Embattled Chinese firm Evergrande will deliver almost four times the number of housing units to buyers in December than in the previous three months, its chairperson said, as the real estate behemoth grapples with massive debts.
Evergrande – drowning in $300 billion in liabilities – has struggled to repay bondholders and investors after becoming ensnared in Beijing's deleveraging crackdown on the bloated property sector.
But the group, which officially defaulted on a major bond payment this month, has insisted it will be able to complete tens of thousands of units and pay off some debts.
"Since the company's troubles began, we delivered fewer than 10,000 units in September, October and November," Chairperson Hui Ka Yan – known as Xu Jiayin in Mandarin – told a company meeting Sunday evening, according to a post on Evergrande's official WeChat account.
"There are only five days left this month, we must charge full steam ahead to guarantee the delivery of 39,000 units this month."
The new homes are across 115 developments, he said.
"Absolutely nobody at Evergrande is allowed to 'lie flat,'" Hui added, referring to an internet slang term for "slacking off" popular among young people.
In recent months, the company has repeatedly said it will finish its unfinished projects and deliver them to buyers in a desperate bid to salvage its debts, despite having missed a payment of more than $1.2 billion earlier this month.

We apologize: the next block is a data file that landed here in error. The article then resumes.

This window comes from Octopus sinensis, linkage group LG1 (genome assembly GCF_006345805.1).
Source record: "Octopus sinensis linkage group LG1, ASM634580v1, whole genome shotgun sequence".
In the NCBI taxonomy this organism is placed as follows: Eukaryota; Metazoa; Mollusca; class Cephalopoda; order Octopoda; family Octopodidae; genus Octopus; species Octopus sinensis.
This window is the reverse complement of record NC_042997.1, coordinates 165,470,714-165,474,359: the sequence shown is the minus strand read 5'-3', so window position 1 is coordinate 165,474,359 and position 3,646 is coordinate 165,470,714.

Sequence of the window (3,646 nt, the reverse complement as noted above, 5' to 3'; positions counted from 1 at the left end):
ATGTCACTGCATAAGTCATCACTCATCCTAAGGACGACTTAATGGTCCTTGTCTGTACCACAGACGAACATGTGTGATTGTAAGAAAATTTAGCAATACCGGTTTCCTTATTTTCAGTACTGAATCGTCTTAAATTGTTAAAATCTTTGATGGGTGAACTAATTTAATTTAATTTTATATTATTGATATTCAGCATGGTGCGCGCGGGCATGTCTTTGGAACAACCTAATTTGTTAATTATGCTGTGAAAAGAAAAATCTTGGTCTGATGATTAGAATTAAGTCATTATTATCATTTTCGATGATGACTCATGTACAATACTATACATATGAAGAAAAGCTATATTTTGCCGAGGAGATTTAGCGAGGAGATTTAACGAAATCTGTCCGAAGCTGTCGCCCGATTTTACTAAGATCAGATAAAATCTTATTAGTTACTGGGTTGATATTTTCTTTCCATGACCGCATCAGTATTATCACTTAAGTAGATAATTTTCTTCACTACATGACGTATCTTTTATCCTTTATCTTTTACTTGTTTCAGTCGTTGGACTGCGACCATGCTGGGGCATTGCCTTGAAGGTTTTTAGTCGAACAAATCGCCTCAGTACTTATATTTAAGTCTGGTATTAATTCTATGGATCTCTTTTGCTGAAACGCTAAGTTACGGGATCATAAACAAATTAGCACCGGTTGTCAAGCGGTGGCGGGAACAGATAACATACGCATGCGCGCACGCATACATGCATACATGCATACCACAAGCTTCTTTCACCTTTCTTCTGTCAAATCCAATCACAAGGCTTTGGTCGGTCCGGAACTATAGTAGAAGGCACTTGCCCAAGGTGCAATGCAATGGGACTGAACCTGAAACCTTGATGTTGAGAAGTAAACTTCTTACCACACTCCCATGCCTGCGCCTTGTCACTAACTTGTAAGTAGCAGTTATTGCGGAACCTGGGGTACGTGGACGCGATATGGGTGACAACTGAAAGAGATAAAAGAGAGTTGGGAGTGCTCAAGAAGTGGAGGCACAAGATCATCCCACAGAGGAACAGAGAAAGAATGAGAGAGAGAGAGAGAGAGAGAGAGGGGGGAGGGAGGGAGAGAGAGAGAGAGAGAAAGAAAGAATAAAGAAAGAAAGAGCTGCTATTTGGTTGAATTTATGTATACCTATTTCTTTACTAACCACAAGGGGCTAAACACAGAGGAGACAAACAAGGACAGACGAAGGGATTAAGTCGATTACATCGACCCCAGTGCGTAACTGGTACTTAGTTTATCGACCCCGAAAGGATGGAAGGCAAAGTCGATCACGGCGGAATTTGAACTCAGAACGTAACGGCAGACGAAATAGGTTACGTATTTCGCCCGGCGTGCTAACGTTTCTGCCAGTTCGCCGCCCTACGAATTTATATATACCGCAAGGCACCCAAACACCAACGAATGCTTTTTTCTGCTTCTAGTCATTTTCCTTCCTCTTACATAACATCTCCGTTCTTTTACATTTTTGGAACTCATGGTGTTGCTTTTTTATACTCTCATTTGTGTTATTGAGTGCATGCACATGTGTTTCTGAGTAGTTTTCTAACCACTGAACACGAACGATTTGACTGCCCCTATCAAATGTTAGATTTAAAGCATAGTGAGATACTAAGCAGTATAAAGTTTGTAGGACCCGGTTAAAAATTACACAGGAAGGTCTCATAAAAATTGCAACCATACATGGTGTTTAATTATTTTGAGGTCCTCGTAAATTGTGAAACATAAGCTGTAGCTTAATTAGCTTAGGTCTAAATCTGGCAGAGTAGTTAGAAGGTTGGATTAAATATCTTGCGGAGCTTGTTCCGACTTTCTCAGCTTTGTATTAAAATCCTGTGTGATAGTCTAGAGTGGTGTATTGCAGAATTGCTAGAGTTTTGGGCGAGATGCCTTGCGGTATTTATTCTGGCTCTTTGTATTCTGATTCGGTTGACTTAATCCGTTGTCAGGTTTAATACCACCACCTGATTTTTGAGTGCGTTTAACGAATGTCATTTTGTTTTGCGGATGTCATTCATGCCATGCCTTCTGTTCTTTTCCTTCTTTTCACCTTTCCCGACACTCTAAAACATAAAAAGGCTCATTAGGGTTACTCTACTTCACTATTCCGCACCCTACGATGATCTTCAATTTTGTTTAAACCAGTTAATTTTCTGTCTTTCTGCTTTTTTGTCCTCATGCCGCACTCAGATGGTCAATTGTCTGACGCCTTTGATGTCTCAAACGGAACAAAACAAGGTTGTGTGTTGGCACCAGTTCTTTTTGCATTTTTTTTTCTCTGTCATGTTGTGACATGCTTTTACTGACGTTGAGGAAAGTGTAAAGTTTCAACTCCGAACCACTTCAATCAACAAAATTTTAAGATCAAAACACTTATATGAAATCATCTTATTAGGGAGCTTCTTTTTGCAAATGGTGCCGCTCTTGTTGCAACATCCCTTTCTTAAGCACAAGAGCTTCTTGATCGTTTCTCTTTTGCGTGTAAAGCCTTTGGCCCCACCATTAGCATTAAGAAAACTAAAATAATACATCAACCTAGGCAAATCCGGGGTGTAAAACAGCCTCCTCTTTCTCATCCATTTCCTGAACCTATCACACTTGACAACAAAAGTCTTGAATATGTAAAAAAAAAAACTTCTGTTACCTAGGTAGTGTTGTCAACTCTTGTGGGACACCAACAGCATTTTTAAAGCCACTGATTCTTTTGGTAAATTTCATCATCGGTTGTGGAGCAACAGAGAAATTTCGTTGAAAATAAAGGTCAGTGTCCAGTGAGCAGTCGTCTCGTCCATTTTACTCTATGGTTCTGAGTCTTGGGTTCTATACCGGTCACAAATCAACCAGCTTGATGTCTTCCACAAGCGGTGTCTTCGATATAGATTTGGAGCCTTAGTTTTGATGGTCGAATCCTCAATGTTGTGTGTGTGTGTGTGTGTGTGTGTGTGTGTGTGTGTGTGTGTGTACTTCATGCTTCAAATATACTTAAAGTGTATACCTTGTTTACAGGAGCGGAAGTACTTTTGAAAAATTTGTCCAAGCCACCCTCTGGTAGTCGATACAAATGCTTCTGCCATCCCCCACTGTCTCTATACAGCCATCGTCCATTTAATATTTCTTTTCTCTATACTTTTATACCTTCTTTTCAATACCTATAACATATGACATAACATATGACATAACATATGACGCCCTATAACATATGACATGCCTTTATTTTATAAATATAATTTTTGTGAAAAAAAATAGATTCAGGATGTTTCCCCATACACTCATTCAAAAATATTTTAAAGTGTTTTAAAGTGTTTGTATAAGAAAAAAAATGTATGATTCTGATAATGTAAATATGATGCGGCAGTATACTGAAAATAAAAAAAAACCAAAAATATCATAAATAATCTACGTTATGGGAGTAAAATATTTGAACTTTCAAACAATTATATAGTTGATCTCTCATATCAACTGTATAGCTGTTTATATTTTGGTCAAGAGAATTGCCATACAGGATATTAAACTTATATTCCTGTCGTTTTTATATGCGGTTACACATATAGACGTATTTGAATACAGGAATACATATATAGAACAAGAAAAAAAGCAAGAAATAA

Earlier struggles to pay suppliers and contractors due to the debt crisis led to sustained protests from homebuyers and investors at the group's Shenzhen headquarters in September.
Since then, the bloated firm has tried to sell off its assets and shave down its stakes in other firms, with Hui paying off some of the debts using his own considerable personal wealth.
The provincial government of Guangdong – where the firm is headquartered – is currently overseeing Evergrande's debt restructuring process, but Beijing has yet to roll back any of the restrictions that prompted the housing crunch.
Having already blamed the firm's woes on "poor management and blind expansion," China's central bank vowed Saturday to protect the rights of homebuyers and promote the healthy development of the real estate market.